This afternoon was spent at the war museum. Quite harrowing and some really horrific images. It's done with a major slant towards the north Vietnamese and the Viet Cong as you'd expect but still highlighted the horrors of war and was quite hard viewing at times. Particularly the bits about Agent Orange (where the Americans dropped chemicals to damage the jungle the Vietnamese were using as cover and which went on to cause horrific birth defects for generations afterwards) and the confirmed atrocities committed by US soldiers against civilians. Despite it being tough to see glad we went, it really wasn't that long ago and shows what the people here have had to deal with.

    So on to the evening and Helen played a blinder (terrible pun intended) as she'd discovered HCCM has one of the dine in the dark restaurants, it's called Noir and owned by a Dutch bloke. There's a few of these popped up in London but for anyone not familiar with them you dine in the dark funnily enough. All the waiters are blind or sight impaired and you literally can't see anything while you eat (the chefs can see however which is one of the FAQ's for confused visitors). Someone had also asked what the dress code was.

    It's a set menu with your only choice being east or west inspired. We chose east and after an introductory cocktail you play a game blindfolded where you have to put different shaped blocks in the correct places to get used to doing stuff in the dark. After that you're introduced to your waiter (ours was Tum) who takes you in convoy to your table with your hand on the shoulder of the person in front. It is literally pitch black to the point where you can't see your hand in front of your face.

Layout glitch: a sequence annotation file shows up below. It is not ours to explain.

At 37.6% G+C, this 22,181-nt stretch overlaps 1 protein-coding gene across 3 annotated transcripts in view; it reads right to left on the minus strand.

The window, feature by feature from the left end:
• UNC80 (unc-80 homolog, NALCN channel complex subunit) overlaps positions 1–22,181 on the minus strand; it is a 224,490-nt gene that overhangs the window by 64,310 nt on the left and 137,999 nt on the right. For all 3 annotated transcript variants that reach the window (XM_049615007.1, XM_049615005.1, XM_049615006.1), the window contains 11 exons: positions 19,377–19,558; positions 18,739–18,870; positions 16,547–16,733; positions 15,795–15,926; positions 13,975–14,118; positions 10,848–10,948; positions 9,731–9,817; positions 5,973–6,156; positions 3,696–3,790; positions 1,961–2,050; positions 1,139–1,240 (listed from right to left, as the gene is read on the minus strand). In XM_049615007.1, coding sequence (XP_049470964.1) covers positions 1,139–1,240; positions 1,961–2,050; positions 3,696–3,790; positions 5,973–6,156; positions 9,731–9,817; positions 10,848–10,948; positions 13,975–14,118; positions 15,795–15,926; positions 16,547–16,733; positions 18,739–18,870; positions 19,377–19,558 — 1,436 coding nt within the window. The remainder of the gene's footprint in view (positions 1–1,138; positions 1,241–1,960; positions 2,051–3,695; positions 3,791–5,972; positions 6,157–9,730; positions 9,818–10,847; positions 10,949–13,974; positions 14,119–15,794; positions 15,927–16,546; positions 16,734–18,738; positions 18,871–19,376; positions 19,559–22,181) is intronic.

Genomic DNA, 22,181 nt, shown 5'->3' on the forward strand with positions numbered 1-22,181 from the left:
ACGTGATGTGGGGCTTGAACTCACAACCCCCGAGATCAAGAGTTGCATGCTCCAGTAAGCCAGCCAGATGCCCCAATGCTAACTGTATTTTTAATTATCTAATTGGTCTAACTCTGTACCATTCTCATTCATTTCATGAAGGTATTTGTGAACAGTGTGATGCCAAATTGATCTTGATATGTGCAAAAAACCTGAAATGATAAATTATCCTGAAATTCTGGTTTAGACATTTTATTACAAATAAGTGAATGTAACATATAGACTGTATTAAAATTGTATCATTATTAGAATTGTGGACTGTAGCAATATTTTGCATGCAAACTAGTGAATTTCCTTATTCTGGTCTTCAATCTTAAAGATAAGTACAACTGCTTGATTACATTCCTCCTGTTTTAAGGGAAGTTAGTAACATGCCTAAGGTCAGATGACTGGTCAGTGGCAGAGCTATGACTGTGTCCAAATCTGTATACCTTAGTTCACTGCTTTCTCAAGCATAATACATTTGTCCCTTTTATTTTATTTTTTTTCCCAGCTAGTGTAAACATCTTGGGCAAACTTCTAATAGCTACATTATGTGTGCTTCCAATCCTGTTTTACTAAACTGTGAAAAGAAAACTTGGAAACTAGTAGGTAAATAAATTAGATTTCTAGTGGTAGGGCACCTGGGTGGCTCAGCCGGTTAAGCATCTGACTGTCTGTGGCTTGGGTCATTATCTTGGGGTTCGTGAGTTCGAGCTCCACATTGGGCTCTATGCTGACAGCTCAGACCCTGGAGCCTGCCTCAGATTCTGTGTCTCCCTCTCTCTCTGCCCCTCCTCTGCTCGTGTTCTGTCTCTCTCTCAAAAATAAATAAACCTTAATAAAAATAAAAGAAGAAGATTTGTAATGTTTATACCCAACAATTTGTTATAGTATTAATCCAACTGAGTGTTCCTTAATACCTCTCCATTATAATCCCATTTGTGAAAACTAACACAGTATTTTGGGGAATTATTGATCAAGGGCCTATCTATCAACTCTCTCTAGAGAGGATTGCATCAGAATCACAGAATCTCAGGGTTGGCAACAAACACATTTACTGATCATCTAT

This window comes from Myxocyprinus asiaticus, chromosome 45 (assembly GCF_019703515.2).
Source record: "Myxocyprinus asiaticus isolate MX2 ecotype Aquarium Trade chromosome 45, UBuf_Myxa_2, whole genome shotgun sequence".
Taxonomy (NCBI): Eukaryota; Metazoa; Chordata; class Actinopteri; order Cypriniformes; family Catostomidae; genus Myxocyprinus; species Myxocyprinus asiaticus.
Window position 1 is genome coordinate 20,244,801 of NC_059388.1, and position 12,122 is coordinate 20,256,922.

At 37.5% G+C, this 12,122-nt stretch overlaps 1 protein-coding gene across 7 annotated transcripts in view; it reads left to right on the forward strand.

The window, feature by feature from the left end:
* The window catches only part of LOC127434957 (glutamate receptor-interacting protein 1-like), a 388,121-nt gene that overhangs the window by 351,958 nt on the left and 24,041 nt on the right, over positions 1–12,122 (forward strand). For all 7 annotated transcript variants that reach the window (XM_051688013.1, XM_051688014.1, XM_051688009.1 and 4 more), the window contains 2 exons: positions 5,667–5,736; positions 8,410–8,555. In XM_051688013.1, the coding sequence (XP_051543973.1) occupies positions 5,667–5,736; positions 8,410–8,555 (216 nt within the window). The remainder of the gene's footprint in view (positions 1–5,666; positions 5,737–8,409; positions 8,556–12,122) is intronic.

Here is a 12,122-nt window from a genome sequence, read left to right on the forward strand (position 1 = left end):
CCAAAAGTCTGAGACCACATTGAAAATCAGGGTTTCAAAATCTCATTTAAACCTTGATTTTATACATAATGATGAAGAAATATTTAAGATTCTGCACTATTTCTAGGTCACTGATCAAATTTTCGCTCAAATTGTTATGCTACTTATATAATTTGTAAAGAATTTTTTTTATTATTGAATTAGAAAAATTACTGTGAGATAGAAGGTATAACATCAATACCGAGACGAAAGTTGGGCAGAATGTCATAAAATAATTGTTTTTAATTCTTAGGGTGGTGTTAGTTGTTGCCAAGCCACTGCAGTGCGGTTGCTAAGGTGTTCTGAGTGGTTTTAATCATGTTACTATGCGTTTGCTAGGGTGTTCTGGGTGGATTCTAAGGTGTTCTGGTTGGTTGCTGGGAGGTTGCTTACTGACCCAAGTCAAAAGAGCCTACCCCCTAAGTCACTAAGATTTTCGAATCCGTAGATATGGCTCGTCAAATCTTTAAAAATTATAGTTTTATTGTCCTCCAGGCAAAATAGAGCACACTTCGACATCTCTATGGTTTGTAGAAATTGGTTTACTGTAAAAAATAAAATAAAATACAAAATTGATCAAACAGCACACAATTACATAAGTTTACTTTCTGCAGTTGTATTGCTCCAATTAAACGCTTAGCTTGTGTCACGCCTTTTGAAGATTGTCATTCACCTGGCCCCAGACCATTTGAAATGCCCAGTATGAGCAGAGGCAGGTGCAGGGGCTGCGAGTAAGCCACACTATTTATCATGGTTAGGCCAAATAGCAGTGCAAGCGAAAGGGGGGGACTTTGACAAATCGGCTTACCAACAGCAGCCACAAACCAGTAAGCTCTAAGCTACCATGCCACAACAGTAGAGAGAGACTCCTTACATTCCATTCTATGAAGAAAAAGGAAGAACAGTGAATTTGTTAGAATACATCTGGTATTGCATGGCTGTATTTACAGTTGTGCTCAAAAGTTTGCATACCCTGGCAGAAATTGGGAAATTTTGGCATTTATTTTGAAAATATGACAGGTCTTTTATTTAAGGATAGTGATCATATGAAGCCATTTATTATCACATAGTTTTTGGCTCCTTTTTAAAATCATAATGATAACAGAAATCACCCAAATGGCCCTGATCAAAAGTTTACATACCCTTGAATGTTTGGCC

Once seated the food arrives. We got four starters, three mains and three desserts. It was all delicious and it was fun trying to avoid spilling food everywhere and also guess what you're eating. After you've finished you go back in to the light and an explanation of each dish. We were very mixed at guessing. Helen correctly picked out the tuna dish which is often misidentified apparently but I thought one was pork crackling or something similar but it was actually a veggie rice cake.